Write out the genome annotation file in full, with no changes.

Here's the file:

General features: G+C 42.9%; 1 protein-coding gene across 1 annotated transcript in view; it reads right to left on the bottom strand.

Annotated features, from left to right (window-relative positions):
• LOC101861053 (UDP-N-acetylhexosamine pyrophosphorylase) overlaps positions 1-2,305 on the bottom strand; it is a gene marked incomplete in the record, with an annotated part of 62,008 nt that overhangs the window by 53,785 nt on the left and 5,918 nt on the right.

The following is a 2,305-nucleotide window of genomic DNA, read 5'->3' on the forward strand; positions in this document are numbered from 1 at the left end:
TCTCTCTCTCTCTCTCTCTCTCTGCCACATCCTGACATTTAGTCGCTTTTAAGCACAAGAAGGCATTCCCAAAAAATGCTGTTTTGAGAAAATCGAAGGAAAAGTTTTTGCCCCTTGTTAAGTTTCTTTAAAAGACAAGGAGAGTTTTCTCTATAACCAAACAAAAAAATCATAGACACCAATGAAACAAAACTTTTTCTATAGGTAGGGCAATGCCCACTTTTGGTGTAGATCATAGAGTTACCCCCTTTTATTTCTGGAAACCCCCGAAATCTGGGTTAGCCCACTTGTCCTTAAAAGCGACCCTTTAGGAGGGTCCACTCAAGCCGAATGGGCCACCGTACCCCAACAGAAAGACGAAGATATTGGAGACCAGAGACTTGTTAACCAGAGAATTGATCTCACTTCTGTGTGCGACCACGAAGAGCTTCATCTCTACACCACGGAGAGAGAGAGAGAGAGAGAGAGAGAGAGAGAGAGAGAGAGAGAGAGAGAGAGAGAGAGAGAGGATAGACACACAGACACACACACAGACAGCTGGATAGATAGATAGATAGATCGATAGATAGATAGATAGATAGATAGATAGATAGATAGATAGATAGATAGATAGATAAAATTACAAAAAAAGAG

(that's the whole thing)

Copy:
General features: G+C 42.9%; 1 protein-coding gene across 1 annotated transcript in view; it reads right to left on the bottom strand.

Annotated features, from left to right (window-relative positions):
• LOC101861053 (UDP-N-acetylhexosamine pyrophosphorylase) overlaps positions 1-2,305 on the bottom strand; it is a gene marked incomplete in the record, with an annotated part of 62,008 nt that overhangs the window by 53,785 nt on the left and 5,918 nt on the right.

The following is a 2,305-nucleotide window of genomic DNA, read 5'->3' on the forward strand; positions in this document are numbered from 1 at the left end:
TCTCTCTCTCTCTCTCTCTCTCTGCCACATCCTGACATTTAGTCGCTTTTAAGCACAAGAAGGCATTCCCAAAAAATGCTGTTTTGAGAAAATCGAAGGAAAAGTTTTTGCCCCTTGTTAAGTTTCTTTAAAAGACAAGGAGAGTTTTCTCTATAACCAAACAAAAAAATCATAGACACCAATGAAACAAAACTTTTTCTATAGGTAGGGCAATGCCCACTTTTGGTGTAGATCATAGAGTTACCCCCTTTTATTTCTGGAAACCCCCGAAATCTGGGTTAGCCCACTTGTCCTTAAAAGCGACCCTTTAGGAGGGTCCACTCAAGCCGAATGGGCCACCGTACCCCAACAGAAAGACGAAGATATTGGAGACCAGAGACTTGTTAACCAGAGAATTGATCTCACTTCTGTGTGCGACCACGAAGAGCTTCATCTCTACACCACGGAGAGAGAGAGAGAGAGAGAGAGAGAGAGAGAGAGAGAGAGAGAGAGAGAGAGAGAGAGAGAGGATAGACACACAGACACACACACAGACAGCTGGATAGATAGATAGATAGATCGATAGATAGATAGATAGATAGATAGATAGATAGATAGATAGATAGATAGATAGATAAAATTACAAAAAAAGAG